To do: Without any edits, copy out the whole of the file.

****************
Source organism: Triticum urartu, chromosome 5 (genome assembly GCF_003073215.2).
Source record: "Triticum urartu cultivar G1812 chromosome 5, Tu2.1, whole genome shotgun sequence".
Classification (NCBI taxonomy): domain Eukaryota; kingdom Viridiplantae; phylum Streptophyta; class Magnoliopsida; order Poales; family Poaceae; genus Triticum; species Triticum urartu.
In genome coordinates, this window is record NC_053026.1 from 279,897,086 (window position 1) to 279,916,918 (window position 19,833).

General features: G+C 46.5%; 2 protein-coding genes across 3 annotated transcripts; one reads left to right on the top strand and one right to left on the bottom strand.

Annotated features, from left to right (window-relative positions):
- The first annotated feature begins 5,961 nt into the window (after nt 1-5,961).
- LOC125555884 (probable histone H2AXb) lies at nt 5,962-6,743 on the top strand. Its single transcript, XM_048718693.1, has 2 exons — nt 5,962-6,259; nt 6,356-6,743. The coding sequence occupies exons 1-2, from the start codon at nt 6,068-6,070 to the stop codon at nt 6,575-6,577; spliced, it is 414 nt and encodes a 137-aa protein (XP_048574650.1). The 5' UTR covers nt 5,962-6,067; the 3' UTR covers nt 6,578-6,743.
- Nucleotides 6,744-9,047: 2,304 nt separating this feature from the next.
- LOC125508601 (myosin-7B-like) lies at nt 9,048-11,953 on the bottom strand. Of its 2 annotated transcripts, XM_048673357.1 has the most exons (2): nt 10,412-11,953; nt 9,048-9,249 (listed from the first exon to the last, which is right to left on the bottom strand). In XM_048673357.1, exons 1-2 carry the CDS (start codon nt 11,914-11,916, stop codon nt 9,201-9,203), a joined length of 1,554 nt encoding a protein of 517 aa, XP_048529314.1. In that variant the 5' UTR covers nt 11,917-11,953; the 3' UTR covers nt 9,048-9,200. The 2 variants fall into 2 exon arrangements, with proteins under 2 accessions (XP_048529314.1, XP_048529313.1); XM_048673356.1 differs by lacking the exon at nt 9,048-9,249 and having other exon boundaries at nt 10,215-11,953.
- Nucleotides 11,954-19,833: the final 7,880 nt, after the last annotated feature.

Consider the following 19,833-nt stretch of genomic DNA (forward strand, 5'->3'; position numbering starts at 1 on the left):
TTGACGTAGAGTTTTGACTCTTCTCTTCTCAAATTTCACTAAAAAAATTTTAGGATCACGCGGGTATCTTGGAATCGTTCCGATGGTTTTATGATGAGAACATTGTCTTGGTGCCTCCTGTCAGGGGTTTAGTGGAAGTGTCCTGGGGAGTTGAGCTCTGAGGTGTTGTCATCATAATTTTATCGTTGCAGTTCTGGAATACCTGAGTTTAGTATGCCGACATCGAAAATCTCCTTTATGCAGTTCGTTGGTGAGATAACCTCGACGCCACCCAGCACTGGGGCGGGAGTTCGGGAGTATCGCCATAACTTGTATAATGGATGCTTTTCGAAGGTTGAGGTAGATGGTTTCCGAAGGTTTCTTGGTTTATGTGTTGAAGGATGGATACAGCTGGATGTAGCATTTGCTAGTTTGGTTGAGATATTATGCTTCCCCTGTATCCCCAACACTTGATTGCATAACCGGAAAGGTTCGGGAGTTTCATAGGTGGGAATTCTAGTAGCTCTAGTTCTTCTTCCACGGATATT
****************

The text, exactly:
Source organism: Triticum urartu, chromosome 5 (genome assembly GCF_003073215.2).
Source record: "Triticum urartu cultivar G1812 chromosome 5, Tu2.1, whole genome shotgun sequence".
Classification (NCBI taxonomy): domain Eukaryota; kingdom Viridiplantae; phylum Streptophyta; class Magnoliopsida; order Poales; family Poaceae; genus Triticum; species Triticum urartu.
In genome coordinates, this window is record NC_053026.1 from 279,897,086 (window position 1) to 279,916,918 (window position 19,833).

General features: G+C 46.5%; 2 protein-coding genes across 3 annotated transcripts; one reads left to right on the top strand and one right to left on the bottom strand.

Annotated features, from left to right (window-relative positions):
- The first annotated feature begins 5,961 nt into the window (after nt 1-5,961).
- LOC125555884 (probable histone H2AXb) lies at nt 5,962-6,743 on the top strand. Its single transcript, XM_048718693.1, has 2 exons — nt 5,962-6,259; nt 6,356-6,743. The coding sequence occupies exons 1-2, from the start codon at nt 6,068-6,070 to the stop codon at nt 6,575-6,577; spliced, it is 414 nt and encodes a 137-aa protein (XP_048574650.1). The 5' UTR covers nt 5,962-6,067; the 3' UTR covers nt 6,578-6,743.
- Nucleotides 6,744-9,047: 2,304 nt separating this feature from the next.
- LOC125508601 (myosin-7B-like) lies at nt 9,048-11,953 on the bottom strand. Of its 2 annotated transcripts, XM_048673357.1 has the most exons (2): nt 10,412-11,953; nt 9,048-9,249 (listed from the first exon to the last, which is right to left on the bottom strand). In XM_048673357.1, exons 1-2 carry the CDS (start codon nt 11,914-11,916, stop codon nt 9,201-9,203), a joined length of 1,554 nt encoding a protein of 517 aa, XP_048529314.1. In that variant the 5' UTR covers nt 11,917-11,953; the 3' UTR covers nt 9,048-9,200. The 2 variants fall into 2 exon arrangements, with proteins under 2 accessions (XP_048529314.1, XP_048529313.1); XM_048673356.1 differs by lacking the exon at nt 9,048-9,249 and having other exon boundaries at nt 10,215-11,953.
- Nucleotides 11,954-19,833: the final 7,880 nt, after the last annotated feature.

Consider the following 19,833-nt stretch of genomic DNA (forward strand, 5'->3'; position numbering starts at 1 on the left):
TTGACGTAGAGTTTTGACTCTTCTCTTCTCAAATTTCACTAAAAAAATTTTAGGATCACGCGGGTATCTTGGAATCGTTCCGATGGTTTTATGATGAGAACATTGTCTTGGTGCCTCCTGTCAGGGGTTTAGTGGAAGTGTCCTGGGGAGTTGAGCTCTGAGGTGTTGTCATCATAATTTTATCGTTGCAGTTCTGGAATACCTGAGTTTAGTATGCCGACATCGAAAATCTCCTTTATGCAGTTCGTTGGTGAGATAACCTCGACGCCACCCAGCACTGGGGCGGGAGTTCGGGAGTATCGCCATAACTTGTATAATGGATGCTTTTCGAAGGTTGAGGTAGATGGTTTCCGAAGGTTTCTTGGTTTATGTGTTGAAGGATGGATACAGCTGGATGTAGCATTTGCTAGTTTGGTTGAGATATTATGCTTCCCCTGTATCCCCAACACTTGATTGCATAACCGGAAAGGTTCGGGAGTTTCATAGGTGGGAATTCTAGTAGCTCTAGTTCTTCTTCCACGGATATT